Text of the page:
Sunday, September 11, 2005

Clint Black’s “Iraq & Roll” Dissected

The fourth anniversary of 9/11 is being marked by the first (and perhaps last?) "America Supports You Freedom Walk," sponsored by the Defense Department. Its aim: to honor the victims of 9/11 and US military personnel, and to celebrate freedom. Starting in the Pentagon South parking lot, the two mile walk goes through Arlington National Cemetery and ends at the reflecting pool on the National Mall. As befits such a non-partisan, non-political event, the event concludes with a free concert featuring country music star Clint Black. Clint is the perfect figure for this event, based on his hit single “Iraq & Roll,” released in March 2003. According to some it served as the unofficial anthem of our invading troops.

I don’t know whether he will play the song or not today, but given the song’s importance in the event and how it is constructed, I thought I’d do my own “reading” of its lyrics.

Iraq & Roll (written by Clint Black & Hayden Nicholas)

You can wave your signs in protest
Against America taking stands
The stands America’s taken
Are the reason that you can

Critics of peace protesters love to say, in fact they love to yell at you: if it wasn’t for the soldiers in Iraq defending you, you wouldn’t be able to stand there and protest. The implication: shut the fuck up, you shouldn’t be protesting against the people who are fighting for you. Of course, the peace protests have never been against “America taking stands,” but against America taking the wrong stand in Iraq.

If everyone would go for peace
There’d be no need for war
But we can’t ignore the devil
He’ll keep coming back for more

The message: protesters, you are naive, pacifism is stupidly idealistic. There are evil and aggressive people in the world. Furthermore, it’s “the devil” (Saddam/Bin Laden/terrorists) we’re dealing with here. This is the only point in the song where Clint invokes a religious figure. The song is for the most part about patriotism.

Some see this in black and white
Other only gray
We’re not begging for a fight
No matter what they say

If you see things in shades of gray, you don’t understand that the enemy is the devil. “We’re not begging for a fight”: No aggression involved here!

We have the resolution
That should put’em all to shame
But it’s a different kind of deadline
When I'm called in the game

Clint is referring to the UN resolutions and deadlines. He implicitly acknowledges that there was no UN mandate for the invasion but that US interests and prerogatives are higher than international legitimacy. The USA has the resolution--as in resoluteness or resolve--that supercedes or trumps (puts to shame) international resolutions. And the rules of the game change, and deadlines work differently, when the US is involved.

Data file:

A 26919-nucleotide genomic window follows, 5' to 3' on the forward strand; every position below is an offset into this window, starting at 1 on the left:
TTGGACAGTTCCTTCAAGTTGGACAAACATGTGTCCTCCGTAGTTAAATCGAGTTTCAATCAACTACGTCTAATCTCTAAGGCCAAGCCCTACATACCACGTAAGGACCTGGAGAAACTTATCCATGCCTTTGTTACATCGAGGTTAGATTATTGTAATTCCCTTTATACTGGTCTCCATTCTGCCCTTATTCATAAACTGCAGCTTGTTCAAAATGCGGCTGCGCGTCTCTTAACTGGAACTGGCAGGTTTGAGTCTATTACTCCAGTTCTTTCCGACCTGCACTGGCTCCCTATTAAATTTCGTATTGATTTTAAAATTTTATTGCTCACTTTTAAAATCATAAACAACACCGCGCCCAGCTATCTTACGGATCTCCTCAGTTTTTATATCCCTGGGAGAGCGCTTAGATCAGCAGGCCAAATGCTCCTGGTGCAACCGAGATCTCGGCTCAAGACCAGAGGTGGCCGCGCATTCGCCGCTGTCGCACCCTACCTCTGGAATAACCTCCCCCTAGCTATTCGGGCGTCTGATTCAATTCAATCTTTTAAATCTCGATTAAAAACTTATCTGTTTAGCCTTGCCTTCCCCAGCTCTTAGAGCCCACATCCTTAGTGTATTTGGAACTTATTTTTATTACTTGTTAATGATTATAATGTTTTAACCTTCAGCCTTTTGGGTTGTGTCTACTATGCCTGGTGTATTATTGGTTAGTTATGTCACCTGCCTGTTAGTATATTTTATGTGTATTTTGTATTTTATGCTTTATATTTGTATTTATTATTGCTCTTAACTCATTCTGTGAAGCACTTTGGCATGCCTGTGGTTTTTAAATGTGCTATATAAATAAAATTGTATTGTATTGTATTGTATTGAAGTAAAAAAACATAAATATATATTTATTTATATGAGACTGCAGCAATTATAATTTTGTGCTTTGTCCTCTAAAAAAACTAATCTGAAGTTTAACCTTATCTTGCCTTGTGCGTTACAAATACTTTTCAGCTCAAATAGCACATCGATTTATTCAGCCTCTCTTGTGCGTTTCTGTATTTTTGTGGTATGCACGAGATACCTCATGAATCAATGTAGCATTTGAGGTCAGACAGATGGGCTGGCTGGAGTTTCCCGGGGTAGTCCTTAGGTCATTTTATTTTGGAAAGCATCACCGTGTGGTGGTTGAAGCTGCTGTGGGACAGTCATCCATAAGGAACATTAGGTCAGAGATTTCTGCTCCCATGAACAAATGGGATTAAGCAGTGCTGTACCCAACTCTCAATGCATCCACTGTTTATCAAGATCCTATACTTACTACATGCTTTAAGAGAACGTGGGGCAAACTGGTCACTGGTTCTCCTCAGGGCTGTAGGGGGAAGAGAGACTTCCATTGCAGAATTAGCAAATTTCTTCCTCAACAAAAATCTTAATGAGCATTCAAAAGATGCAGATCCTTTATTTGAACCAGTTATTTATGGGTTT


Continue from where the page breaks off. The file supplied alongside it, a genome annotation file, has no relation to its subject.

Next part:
I raq I rack 'em up and I roll
I'm back and I'm a high tech GI Joe
I pray for peace, prepare for war
And I never will forget
There’s no price too high for freedom
So be careful where you tread

The chorus is the most insidiously clever part of this song, and in particular, the first line. Here’s how it sounds: I rock, I rack ‘em up, and I roll. The “Iraq” in the title could refer to either/or both the phrase, “I rock” and/or the phrase, “I rack,” depending on how you pronounce them. It’s a pretty decent “country” pun. The line invokes rock ‘n’ roll and all its mythologies, and it marks how the vernacular meanings of the term have shifted or acquired new connotations. When rock ‘n’ roll music first took hold in US culture, the not-too-hidden implication of “rock ‘n’ roll” was sex, the act of love-making. Eventually--and I’m not sure when--the term took militaristic connotations. (Maybe it was all those phallic guitars?) Hence the phrase, “let’s rock’n’roll” can mean, in certain contexts, let’s go kick some ass, and is frequently invoked by men with weapons who are saddling up for a fight. “I rack ‘em up” probably refers to racking up numbers of “kills.” High tech GI Joe invokes the technologized character of the US military in the Iraq war. “I never will forget”--forget what? 9/11, I guess, drawing the by-now (and even then, in 2003) completely discredited notion of a connection between Saddam and al-Qaida. “Pray for peace”: I wonder when Clint ever did that? “No price too high for freedom”: America’s illegal invasion and occupation a country that posed no military threat to the US and had no WMD’s. Price tag of “freedom” to date: nearly $200 billion. “Be careful where you tread”: a reference to the flag widely flown in the American Revolution, with a rattlesnake and the slogan, “Don’t Tread on Me.” One thing about Clint, he really knows his history.